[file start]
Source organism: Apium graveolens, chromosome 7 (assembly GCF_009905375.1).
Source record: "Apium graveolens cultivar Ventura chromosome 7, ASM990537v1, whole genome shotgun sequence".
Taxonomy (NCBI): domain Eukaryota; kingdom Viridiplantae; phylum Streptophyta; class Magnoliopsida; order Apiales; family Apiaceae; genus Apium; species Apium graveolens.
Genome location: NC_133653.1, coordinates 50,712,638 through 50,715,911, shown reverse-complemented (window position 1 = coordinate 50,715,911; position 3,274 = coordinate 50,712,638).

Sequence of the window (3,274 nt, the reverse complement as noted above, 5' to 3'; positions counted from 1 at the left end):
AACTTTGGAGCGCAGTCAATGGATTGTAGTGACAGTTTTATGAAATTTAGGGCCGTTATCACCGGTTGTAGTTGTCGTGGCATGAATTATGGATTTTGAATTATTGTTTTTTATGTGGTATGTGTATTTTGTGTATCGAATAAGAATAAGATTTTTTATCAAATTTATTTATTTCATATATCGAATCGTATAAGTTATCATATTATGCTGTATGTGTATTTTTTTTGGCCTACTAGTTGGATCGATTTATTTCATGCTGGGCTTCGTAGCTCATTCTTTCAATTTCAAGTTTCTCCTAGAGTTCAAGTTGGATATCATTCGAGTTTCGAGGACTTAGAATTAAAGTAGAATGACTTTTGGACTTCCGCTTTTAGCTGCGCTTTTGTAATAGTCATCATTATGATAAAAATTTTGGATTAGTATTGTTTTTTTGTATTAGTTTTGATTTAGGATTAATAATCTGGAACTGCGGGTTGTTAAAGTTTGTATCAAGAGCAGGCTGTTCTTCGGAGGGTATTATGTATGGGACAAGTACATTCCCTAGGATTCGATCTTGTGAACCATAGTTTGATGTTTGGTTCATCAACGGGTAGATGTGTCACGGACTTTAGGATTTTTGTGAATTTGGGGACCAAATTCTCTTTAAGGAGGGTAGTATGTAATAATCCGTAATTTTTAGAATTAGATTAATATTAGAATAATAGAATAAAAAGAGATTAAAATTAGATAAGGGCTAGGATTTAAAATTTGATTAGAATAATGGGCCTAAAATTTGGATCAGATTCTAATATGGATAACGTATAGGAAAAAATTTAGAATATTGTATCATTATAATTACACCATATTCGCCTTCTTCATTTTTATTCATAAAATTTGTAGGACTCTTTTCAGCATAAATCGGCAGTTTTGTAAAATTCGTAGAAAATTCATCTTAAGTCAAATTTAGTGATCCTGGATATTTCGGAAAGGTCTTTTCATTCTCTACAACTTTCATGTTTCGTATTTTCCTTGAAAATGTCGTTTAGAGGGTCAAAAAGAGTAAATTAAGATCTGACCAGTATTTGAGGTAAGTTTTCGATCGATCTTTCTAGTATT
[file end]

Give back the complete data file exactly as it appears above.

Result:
Source organism: Apium graveolens, chromosome 7 (assembly GCF_009905375.1).
Source record: "Apium graveolens cultivar Ventura chromosome 7, ASM990537v1, whole genome shotgun sequence".
Taxonomy (NCBI): domain Eukaryota; kingdom Viridiplantae; phylum Streptophyta; class Magnoliopsida; order Apiales; family Apiaceae; genus Apium; species Apium graveolens.
Genome location: NC_133653.1, coordinates 50,712,638 through 50,715,911, shown reverse-complemented (window position 1 = coordinate 50,715,911; position 3,274 = coordinate 50,712,638).

Sequence of the window (3,274 nt, the reverse complement as noted above, 5' to 3'; positions counted from 1 at the left end):
AACTTTGGAGCGCAGTCAATGGATTGTAGTGACAGTTTTATGAAATTTAGGGCCGTTATCACCGGTTGTAGTTGTCGTGGCATGAATTATGGATTTTGAATTATTGTTTTTTATGTGGTATGTGTATTTTGTGTATCGAATAAGAATAAGATTTTTTATCAAATTTATTTATTTCATATATCGAATCGTATAAGTTATCATATTATGCTGTATGTGTATTTTTTTTGGCCTACTAGTTGGATCGATTTATTTCATGCTGGGCTTCGTAGCTCATTCTTTCAATTTCAAGTTTCTCCTAGAGTTCAAGTTGGATATCATTCGAGTTTCGAGGACTTAGAATTAAAGTAGAATGACTTTTGGACTTCCGCTTTTAGCTGCGCTTTTGTAATAGTCATCATTATGATAAAAATTTTGGATTAGTATTGTTTTTTTGTATTAGTTTTGATTTAGGATTAATAATCTGGAACTGCGGGTTGTTAAAGTTTGTATCAAGAGCAGGCTGTTCTTCGGAGGGTATTATGTATGGGACAAGTACATTCCCTAGGATTCGATCTTGTGAACCATAGTTTGATGTTTGGTTCATCAACGGGTAGATGTGTCACGGACTTTAGGATTTTTGTGAATTTGGGGACCAAATTCTCTTTAAGGAGGGTAGTATGTAATAATCCGTAATTTTTAGAATTAGATTAATATTAGAATAATAGAATAAAAAGAGATTAAAATTAGATAAGGGCTAGGATTTAAAATTTGATTAGAATAATGGGCCTAAAATTTGGATCAGATTCTAATATGGATAACGTATAGGAAAAAATTTAGAATATTGTATCATTATAATTACACCATATTCGCCTTCTTCATTTTTATTCATAAAATTTGTAGGACTCTTTTCAGCATAAATCGGCAGTTTTGTAAAATTCGTAGAAAATTCATCTTAAGTCAAATTTAGTGATCCTGGATATTTCGGAAAGGTCTTTTCATTCTCTACAACTTTCATGTTTCGTATTTTCCTTGAAAATGTCGTTTAGAGGGTCAAAAAGAGTAAATTAAGATCTGACCAGTATTTGAGGTAAGTTTTCGATCGATCTTTCTAGTATT